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What happens when a charity becomes insolvent?

9 December 2020 at 6:19 pm
Maggie Coggan
We take a look at what running insolvent means, and what charities can do to avoid it in the first place

Maggie Coggan | 9 December 2020 at 6:19 pm


What happens when a charity becomes insolvent?
9 December 2020 at 6:19 pm

We take a look at what running insolvent means, and what charities can do to avoid it in the first place

It’s become clear that charities were not flushed for cash before the pandemic. But increased demand, while trying to adapt to changing working conditions, decreased donations, and the cancellation of physical fundraising events have had a significant impact on funding streams.  

Bills might have started to pile up, and debts go unpaid for months on end. 

At what point however, are charities (legally) required to declare insolvency and shut their doors for good? And are there any preventative measures that can be taken before getting to that point? 

We take a look.  

So what does it mean to be insolvent?   

Put simply, a charity is insolvent if it cannot pay its debts as and when they become due and payable.

Insolvency is determined by looking at the financial position of an organisation as a whole. So if a charity has experienced an irregular shortage of cash it doesn’t mean it’s insolvent. For example, if a charity has lost income, but there is enough money to cover its debts, then it’s not insolvent.   

An organisation unable to pay its debts as and when they become due, an organisation that has overdue taxes that it can’t pay, an organisation that is operating at a loss for several months, or an organisation unable to pay for goods it has received, could be operating insolvent. 

Is there anything that can be done before a charity gets to the point of insolvency? 

Yes, but it needs to be nipped in the bud early on. 

According to Murray Baird, principal of Murray Baird Advisory and former assistant commissioner of the Australian Charities and Not-for-profits Commission (ACNC), it’s up to the charity’s board to be constantly monitoring whether or not the organisation has enough resources to meet its responsibilities. 

He said boards needed to keep an especially close eye on the financial reserves needed to see the organisation through and out the other side of the pandemic.        

“If they get to the point where they have suspicions or doubts about that, their responsibility is to get professional advice on whether they are solvent or not,” Baird told Pro Bono News. 

And while the board is predominantly in charge of driving this process, Dr Matthew Turnour, the chair of Neumann and Turnour Lawyers, said it was critical that the board and executive team were communicating effectively during this time.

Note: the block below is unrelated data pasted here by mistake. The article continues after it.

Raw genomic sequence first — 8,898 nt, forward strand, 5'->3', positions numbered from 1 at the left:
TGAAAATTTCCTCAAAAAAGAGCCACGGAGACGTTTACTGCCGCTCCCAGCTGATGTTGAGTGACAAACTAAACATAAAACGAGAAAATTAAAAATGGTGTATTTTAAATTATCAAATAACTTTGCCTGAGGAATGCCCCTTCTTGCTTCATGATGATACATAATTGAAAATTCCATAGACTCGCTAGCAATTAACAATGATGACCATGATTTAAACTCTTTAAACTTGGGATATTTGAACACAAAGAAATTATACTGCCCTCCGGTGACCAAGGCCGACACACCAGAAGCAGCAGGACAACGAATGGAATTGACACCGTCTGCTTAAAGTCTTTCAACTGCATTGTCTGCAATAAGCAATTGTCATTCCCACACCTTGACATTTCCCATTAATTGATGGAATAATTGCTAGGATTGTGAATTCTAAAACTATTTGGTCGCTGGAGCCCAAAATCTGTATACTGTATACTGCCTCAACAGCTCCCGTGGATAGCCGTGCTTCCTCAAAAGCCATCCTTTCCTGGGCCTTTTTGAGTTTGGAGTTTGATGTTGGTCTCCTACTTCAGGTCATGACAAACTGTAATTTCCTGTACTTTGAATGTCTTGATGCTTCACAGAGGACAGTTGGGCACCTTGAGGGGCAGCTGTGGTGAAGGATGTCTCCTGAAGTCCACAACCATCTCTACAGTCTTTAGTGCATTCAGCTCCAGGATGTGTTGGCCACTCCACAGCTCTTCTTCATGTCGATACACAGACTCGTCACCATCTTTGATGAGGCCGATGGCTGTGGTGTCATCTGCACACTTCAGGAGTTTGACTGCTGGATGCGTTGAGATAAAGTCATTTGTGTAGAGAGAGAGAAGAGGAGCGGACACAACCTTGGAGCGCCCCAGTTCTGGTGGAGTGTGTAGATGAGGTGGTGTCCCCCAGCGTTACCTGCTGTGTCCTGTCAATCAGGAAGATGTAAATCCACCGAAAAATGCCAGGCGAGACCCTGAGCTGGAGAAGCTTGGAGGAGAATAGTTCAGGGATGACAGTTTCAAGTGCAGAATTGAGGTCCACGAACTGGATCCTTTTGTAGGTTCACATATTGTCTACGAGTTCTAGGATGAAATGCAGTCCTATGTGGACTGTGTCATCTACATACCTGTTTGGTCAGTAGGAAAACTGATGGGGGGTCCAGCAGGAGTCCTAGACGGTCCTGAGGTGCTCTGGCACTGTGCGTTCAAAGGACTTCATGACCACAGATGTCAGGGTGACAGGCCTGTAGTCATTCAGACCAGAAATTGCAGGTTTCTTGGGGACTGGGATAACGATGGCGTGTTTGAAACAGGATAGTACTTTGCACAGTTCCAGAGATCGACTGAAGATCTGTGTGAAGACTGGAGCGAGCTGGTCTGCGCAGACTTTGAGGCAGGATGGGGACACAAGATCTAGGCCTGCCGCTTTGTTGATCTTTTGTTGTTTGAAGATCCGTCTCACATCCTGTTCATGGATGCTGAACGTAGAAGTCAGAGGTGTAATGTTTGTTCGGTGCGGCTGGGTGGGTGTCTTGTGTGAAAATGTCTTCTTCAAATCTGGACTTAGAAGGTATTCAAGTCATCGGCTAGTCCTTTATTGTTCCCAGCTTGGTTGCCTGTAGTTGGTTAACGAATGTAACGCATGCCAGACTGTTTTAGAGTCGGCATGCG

“The relationship between the board and the executive is a critical relationship in any circumstances… but the context of insolvency simply heightens the need for that relationship to work better,” Turnour told Pro Bono News. 

He also said that if a charity was reliant on government or philanthropic funding (which most are) communicating difficulties early enough could be the thing that saves an organisation. 

“If government, philanthropists, or members are told well enough in advance that there are challenges, sometimes things can be fixed… but you can’t suddenly spring it on members, philanthropists or government and say, ‘hey, we need $1 million’,” he said.  

Has anything changed because of COVID-19? 

Slightly. Back in May, the ACNC said that in response to the COVID-19 pandemic, the commission’s approach to its Governance Standard Five (requiring a charity’s responsible people to ensure the charity does not operate while insolvent) had been aligned with the amendments made to the  Corporations Act 2001 by the Coronavirus Economic Response Package Omnibus Act 2020.

Baird explained that this means if charities get into a dire financial situation during the pandemic, but believe they can find their way out post-COVID, the regulator is going to give slightly more leeway. 

Something to keep in mind however is whether or not that will stand up against creditors who are owed money. 

And what happens if you leave it too late? 

If professional help isn’t called in early enough to check whether or not the organisation can be saved, the board becomes personally liable for the charity’s debts.  

If the charity is found to be running insolvent, the easiest way to deal with the issue is to appoint a liquidator or administrator to manage the charity. In some cases, if a charity is insolvent it must be wound up. 

There is also the option to merge with another charity, but that needs to be done early on in the piece because it’s unlikely another organisation will want to take on massive amounts of debt.  

If a charity is insolvent and has not acted to appoint an official person to do so, a court may order that the charity be wound up. 

The charity will also need to have its ACNC registration revoked.  

The process of winding up a charity is a whole other issue, but more information can be found on what exactly is required here. 

If your charity is in serious financial trouble, please seek the help of a lawyer. While this article offers a basic run-down of the issue, the contents are not intended to be a substitute for legal advice and should not be relied upon as such. It’s important to seek expert advice if you really need it. 

There are also some really handy (and free) resources that can be accessed here: 

The ACNC: Insolvency

Justice Connect’s NFP Law: Insolvency and your organisation

Justice Connect’s NFP Law: Changing or ending your organisation

Maggie Coggan  |  Journalist  |  @MaggieCoggan

Maggie Coggan is a journalist at Pro Bono News covering the social sector.

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